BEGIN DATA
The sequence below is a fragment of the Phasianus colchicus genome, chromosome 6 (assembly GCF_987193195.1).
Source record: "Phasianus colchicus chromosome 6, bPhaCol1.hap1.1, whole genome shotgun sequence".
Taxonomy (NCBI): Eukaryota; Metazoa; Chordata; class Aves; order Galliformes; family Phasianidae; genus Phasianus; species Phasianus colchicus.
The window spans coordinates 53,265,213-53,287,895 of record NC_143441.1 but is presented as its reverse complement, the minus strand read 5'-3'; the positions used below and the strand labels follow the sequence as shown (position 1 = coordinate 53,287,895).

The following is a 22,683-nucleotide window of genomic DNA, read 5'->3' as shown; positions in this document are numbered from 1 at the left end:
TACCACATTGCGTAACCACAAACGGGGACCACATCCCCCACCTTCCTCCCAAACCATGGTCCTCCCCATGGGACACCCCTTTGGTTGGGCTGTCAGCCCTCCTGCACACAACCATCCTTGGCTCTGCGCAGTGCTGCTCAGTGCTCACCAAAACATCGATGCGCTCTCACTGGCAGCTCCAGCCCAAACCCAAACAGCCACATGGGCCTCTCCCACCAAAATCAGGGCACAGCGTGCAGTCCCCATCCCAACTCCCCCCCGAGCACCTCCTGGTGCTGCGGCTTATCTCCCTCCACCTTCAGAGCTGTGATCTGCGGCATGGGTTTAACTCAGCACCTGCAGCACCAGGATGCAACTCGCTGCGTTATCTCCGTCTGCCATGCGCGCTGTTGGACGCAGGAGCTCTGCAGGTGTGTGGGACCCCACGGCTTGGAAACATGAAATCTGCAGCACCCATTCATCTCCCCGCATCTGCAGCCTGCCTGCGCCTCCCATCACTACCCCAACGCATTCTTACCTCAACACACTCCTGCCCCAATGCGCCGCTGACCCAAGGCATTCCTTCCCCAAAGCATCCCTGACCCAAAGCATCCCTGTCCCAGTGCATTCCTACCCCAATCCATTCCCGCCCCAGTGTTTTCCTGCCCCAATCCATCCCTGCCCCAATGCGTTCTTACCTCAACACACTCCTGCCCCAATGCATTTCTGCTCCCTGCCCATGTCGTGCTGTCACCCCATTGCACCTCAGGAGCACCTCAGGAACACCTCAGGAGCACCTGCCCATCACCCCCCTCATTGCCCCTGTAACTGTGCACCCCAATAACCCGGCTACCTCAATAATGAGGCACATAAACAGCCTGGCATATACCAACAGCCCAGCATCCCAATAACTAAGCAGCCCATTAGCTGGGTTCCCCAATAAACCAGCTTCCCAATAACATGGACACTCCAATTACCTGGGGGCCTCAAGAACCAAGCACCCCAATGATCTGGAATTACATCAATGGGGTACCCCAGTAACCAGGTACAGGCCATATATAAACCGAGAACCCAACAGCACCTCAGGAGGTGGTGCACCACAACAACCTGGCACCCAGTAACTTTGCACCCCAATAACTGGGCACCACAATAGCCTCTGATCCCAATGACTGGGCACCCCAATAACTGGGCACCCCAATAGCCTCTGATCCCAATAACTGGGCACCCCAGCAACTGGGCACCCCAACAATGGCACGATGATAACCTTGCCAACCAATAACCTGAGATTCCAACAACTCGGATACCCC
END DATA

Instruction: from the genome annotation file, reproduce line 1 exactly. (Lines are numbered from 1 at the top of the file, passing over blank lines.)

The sequence below is a fragment of the Phasianus colchicus genome, chromosome 6 (assembly GCF_987193195.1).